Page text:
Besides the random Xenu and/or Tom Cruise joke here and there, I didn’t really know that much about Scientology before reading this book. I knew science fiction writer L. Ron Hubbard was somewhere involved, but that was it. This book is a really solid history of the religion as well as the man who invented it.
L. Ron Hubbard was a bizarre man who created an equally bizarre “religion” (it’s been under fire many times for not actually being a religion as they do not have a deity or any sort of worship or prayer like most religions). This book follows Scientology from Hubbard’s beginnings, through the impact it had on Hollywood stars (most famously being John Travolta and Tom Cruise), and through the current leadership under David Miscavige.
Read the rest in my blog.
Strangely, I wanted to read Going Clear, not because it’s about the crazytown that is Scientology, but because it was written by Lawrence Wright. I lovedThe Looming Tower and Wright’s ability to define and explain the birth and history of Al Qaeda had been clear and relatively free of prejudice. I was impressed with his ability to create a roadmap of the terrorist network from it’s fundamentalist beginnings to the massive 9/11 attack and was impressed with his informative and yet accessible writing style. I knew an examination of Scientology and its founder L. Ron Hubbard made a perfect undertaking for Wright’s investigative journalism skills and I was not disappointed.
Going Clear is really a story in two parts. The first, examines the life and work of L. Ron Hubbard, the inventor of Dianetics and subsequently, The Church of Scientology. The Church is notoriously protective of it’s founder’s image, yet Wright seems to have dexterously separated the facts from the fiction—mostly propagated by Hubbard himself. I found this section to be the most fascinating. It’s a deep-dive into the psyche of a seemingly self-loathing sociopath who managed to turn himself from a charismatic prevaricator into a messiah; a man who used his own self-defeating tactics to create a never-ending series of humiliating tests that would keep his followers on an unobtainable quest to become “clear.” Since Hubbard himself began his career as a science fiction writer, it will surprise no one that ultimately his new religion would include aliens and a quadrillion-year back story that generally serves to confuse even the most committed acolytes. I had heard jokes aboutXenu and Thetans, but upon reading the full explanation, I was laughing out loud.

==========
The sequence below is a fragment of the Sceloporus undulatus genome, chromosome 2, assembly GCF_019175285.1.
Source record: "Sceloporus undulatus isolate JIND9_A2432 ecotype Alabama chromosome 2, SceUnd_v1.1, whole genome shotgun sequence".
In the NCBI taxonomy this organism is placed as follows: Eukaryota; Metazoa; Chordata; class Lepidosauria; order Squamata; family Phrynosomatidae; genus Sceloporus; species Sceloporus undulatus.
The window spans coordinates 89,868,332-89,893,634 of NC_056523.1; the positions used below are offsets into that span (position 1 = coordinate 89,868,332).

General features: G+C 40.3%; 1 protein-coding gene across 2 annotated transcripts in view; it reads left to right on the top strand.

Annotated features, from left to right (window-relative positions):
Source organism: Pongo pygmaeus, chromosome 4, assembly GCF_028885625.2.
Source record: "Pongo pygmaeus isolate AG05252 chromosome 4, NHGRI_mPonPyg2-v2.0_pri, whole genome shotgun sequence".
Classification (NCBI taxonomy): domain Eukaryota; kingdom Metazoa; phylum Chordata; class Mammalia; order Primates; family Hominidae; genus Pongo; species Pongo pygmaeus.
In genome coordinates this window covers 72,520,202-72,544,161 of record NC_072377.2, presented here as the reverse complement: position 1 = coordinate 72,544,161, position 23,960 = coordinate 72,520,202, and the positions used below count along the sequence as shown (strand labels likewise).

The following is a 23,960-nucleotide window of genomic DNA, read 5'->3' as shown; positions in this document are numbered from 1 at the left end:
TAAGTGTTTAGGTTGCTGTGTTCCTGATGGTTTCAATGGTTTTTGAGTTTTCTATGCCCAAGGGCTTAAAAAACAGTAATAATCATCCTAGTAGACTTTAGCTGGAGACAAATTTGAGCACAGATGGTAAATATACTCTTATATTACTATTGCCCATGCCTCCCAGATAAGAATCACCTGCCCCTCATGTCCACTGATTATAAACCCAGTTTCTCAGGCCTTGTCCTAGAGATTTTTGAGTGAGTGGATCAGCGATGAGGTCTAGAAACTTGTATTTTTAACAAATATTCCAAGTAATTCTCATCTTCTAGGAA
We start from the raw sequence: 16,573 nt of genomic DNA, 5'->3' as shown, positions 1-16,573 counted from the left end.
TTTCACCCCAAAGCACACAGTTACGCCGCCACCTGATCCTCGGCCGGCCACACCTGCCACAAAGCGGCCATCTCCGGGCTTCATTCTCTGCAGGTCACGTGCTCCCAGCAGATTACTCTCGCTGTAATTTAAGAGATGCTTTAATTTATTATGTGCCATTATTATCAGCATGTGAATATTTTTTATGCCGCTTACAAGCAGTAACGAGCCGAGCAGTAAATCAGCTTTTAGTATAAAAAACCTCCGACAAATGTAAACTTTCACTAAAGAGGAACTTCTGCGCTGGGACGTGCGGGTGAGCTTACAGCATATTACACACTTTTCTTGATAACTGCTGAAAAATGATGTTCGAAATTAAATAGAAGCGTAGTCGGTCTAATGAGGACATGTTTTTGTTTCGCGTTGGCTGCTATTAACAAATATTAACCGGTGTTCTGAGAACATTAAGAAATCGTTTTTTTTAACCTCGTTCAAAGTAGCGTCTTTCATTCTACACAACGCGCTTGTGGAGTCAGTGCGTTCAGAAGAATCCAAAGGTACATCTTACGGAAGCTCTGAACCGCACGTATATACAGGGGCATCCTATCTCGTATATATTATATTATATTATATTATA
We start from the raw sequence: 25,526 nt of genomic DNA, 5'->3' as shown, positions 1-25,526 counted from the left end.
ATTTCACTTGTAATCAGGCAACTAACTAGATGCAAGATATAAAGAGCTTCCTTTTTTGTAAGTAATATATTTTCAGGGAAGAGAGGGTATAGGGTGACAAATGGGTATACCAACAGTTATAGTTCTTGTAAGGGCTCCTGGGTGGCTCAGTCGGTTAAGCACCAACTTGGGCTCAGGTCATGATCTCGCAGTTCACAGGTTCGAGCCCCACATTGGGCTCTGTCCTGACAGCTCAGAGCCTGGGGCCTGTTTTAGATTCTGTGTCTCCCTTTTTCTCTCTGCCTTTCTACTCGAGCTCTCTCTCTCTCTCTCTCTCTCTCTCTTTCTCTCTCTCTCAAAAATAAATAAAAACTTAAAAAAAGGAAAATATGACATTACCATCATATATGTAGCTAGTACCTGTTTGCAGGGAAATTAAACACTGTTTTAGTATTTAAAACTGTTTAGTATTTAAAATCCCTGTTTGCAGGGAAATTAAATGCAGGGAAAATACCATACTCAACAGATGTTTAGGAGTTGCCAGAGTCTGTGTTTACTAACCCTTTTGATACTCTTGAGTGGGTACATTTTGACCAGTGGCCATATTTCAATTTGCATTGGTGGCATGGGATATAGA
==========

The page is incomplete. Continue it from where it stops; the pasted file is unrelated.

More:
Mrs Smith Reads Going Clear: Scientology, Hollywood & the Prison of Belief by Lawrence Wright
I guess I should begin with what you already think you know about Scientology…
It’s true. When a church member is deemed worthy of attaining the level of “Operating Thetan III” he, or she, is led into a room and presented with a document informing them that billions of years ago the evil Galactic Emperor Xenu brought millions of innocent souls (thetans) to Earth on spaceships resembling DC-8s, stacked them around volcanoes and blew them up with hydrogen bombs. That story is, however, neither the most interesting nor the most controversial part of Scientology, nor of Lawrence Wright’s exploration of it in Going Clear: Scientology, Hollywood, and the Prison of Belief. Continue reading →